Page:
A white buffalo named Lone Star no longer resides behind Fuel City in downtown Dallas. The immediate reaction of Native people, along with concerns expressed by Friends of Animals, have caused the owner of the truck stop to return the animal to a more desirable and respectful location.
Yolanda Bluehorse lives in Dallas but is an enrolled member of the Rosebud Sioux Tribe. She said the situation came to light on February 16 when TV stations broadcast stories about the buffalo. She immediately tried to contact the owner. “I wanted to ask him ‘what are you trying to do?’" Mindful of a somewhat similar situation in which a different white buffalo calf was essentially turned into a carnival side show, Bluehorse was understandably concerned for this current animal. “You don’t do this,” she said, “especially where you sell alcohol. It is not right. It’s disrespectful. It’s offensive.”
The owner called her back on the 18th. “I explained, you need to be asking the tribes, ‘is it okay to use it in this fashion if you truly respect Native people like you say in the news reports?’"
Yolanda believes the owner of the truck stop was perhaps simply ignorant of tribal cultural and spirituality. The buffalo is female and is pregnant with a calf, which some Natives and animal activists say made the situation all the more offensive. Lone Star is a white buffalo that was bred to be white, as opposed to the ‘true’ white buffalo which are extremely rare. Even so, it’s still a white buffalo and held in great esteem and respect by Native people.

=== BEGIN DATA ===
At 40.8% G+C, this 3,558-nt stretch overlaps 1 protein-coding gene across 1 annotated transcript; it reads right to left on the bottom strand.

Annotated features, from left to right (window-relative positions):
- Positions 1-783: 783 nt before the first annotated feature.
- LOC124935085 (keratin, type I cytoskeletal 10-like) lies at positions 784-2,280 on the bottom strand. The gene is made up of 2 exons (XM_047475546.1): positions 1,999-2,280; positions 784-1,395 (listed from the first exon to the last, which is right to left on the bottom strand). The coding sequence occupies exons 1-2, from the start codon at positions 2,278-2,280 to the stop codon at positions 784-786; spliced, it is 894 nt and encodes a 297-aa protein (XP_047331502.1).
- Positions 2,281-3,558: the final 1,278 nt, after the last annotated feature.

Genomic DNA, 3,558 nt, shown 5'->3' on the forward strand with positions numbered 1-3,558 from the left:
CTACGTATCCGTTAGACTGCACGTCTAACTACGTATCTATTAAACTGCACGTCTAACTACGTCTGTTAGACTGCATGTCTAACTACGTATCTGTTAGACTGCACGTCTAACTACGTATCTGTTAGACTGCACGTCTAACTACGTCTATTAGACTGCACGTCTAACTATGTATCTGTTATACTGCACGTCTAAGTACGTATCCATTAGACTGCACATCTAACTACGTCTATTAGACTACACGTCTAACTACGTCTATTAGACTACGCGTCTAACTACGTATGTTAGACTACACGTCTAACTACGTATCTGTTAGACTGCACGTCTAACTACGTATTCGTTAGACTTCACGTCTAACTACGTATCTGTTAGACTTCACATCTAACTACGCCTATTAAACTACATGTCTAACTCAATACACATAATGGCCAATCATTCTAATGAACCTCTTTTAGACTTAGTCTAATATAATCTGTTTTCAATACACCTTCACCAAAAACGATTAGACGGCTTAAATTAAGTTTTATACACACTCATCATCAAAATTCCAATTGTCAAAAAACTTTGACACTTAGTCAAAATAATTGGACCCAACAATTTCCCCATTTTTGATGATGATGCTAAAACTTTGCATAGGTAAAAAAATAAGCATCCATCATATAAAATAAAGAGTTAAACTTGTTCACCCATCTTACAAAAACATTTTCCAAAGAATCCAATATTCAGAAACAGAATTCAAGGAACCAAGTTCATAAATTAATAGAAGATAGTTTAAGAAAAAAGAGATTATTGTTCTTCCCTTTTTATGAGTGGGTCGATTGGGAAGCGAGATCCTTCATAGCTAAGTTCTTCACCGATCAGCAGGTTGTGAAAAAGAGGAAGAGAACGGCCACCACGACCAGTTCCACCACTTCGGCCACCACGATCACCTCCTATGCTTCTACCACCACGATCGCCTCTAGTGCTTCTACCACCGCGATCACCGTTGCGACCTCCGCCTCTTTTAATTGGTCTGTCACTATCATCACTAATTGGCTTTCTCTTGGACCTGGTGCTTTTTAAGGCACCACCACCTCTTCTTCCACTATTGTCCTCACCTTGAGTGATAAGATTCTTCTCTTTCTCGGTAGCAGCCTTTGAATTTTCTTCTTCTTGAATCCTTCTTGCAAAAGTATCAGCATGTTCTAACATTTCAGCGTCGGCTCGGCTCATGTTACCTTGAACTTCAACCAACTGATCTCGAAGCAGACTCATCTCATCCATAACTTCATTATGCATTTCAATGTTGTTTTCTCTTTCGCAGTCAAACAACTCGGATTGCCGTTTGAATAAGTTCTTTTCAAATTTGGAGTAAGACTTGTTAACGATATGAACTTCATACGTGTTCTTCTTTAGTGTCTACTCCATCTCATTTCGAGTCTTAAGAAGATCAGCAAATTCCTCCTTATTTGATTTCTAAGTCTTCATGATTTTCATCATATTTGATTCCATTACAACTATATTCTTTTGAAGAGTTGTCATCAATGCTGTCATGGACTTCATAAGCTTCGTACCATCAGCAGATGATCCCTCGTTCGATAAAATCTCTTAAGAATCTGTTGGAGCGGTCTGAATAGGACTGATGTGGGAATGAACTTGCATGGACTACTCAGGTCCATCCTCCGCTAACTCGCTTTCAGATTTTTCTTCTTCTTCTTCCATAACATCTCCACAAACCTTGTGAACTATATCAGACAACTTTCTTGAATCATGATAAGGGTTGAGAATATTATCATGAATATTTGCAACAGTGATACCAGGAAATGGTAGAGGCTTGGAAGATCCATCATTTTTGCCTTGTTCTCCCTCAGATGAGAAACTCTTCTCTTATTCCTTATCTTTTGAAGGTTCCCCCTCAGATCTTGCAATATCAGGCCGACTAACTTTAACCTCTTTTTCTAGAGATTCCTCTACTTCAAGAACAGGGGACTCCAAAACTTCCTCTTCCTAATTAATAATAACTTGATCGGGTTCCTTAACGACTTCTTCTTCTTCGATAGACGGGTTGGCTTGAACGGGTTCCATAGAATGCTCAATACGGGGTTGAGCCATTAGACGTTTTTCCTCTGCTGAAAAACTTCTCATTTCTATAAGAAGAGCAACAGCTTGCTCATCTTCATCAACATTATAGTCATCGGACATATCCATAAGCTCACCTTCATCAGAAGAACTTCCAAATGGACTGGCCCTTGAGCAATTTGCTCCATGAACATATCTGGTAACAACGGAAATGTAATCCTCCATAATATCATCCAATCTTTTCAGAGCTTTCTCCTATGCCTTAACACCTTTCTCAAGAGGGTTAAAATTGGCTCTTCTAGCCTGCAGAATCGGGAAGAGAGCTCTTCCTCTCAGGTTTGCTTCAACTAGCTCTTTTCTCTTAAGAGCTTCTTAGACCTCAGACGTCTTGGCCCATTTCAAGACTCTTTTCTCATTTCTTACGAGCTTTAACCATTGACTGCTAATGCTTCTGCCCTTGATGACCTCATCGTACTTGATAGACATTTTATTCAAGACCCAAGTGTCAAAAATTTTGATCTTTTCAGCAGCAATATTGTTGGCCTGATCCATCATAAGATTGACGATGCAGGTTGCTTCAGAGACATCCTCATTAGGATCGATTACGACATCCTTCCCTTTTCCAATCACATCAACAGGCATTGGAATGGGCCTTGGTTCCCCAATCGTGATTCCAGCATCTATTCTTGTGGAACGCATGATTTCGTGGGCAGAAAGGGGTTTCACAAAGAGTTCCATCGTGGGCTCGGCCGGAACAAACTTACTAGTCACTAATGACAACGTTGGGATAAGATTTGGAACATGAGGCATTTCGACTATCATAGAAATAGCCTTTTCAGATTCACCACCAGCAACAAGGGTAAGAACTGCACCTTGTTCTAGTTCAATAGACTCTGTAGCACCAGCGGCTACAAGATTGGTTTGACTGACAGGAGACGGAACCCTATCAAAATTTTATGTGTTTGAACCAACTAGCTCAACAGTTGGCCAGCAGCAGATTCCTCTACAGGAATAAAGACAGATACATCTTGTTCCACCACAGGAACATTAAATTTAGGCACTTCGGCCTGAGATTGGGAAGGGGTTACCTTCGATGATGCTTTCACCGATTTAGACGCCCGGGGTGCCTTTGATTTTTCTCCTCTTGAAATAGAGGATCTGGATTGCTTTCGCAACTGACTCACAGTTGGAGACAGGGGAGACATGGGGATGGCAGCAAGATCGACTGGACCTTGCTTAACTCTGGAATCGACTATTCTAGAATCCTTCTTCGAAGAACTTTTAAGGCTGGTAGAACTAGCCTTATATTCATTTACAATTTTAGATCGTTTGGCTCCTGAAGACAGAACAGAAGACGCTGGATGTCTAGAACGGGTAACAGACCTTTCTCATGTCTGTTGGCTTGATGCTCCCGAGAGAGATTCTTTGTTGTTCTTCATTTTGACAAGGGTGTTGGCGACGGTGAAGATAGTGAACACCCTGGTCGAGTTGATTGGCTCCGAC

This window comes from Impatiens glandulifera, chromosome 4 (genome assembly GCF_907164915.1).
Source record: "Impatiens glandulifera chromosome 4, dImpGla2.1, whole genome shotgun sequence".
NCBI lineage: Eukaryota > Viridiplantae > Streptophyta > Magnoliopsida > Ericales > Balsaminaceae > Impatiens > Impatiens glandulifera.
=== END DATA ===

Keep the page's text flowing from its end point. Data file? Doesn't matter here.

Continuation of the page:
J. Eric Reed is a Dallas attorney, an enrolled member of the Choctaw Nation, and a former tribal attorney and prosecutor for the Cheyenne River Sioux Tribe in South Dakota. He talked of the location where the animal was on display. “Basically there’s a fenced in area and drainage ditch on the back side of a levee on the Trinity River.” It's in one of the busiest areas of downtown Dallas. “You could tell [from TV coverage] the animal was distressed. You could tell there was some stress.”
“Even if you’re not a Lakota or Great Plains Indian, the buffalo is still an iconic symbol, not just as a Native but an American icon and you have respect for it,” Reed said. “We [Choctaw] did not get the same creation story as the White Buffalo Calf Maiden but we still hold the animal as a sacred animal and wouldn’t do anything to disrespect it.”
Reed also held a three-way telephone conversation with the Fuel Station owner and with Edita Birnkrant, Director of Friends of Animals in New York. “We’re against any commercial exploitation of animals by businesses,” she said. “The owners of Fuel City were exhibiting this white buffalo as a scheme to draw more people to their business so they profit off it, the oddity of a white buffalo. I communicated to him that now you’re going to have two different groups of people in opposition to this – animal advocates and the Native American community.”
Edita Birnkrant also made the case that it would be worth the owner's while to do the right thing and relinquish the animal, because the negative publicity would be bad for his business. “I think they were hoping interest in the story would just go away and be swept under the rug.”
During that telephone conversation he agreed to relinquish the white buffalo. “I was glad he did the right thing,” Birnkrant said.
Bluehorse agrees: “He made the decision to relinquish the buffalo to Native American people."
She said that a decision had not yet been made as to where the buffalo would eventually go. “We’ve got to go pick it up, pay off the lease and get the paperwork. We have a couple ideas. I want to give it to an animal sanctuary or have a private friend of ours with a ranch take it.”
Reed added, “The private sanctuary is where she will be at least temporarily housed. It’s a placed where she will be protected and well fed and well cared for.”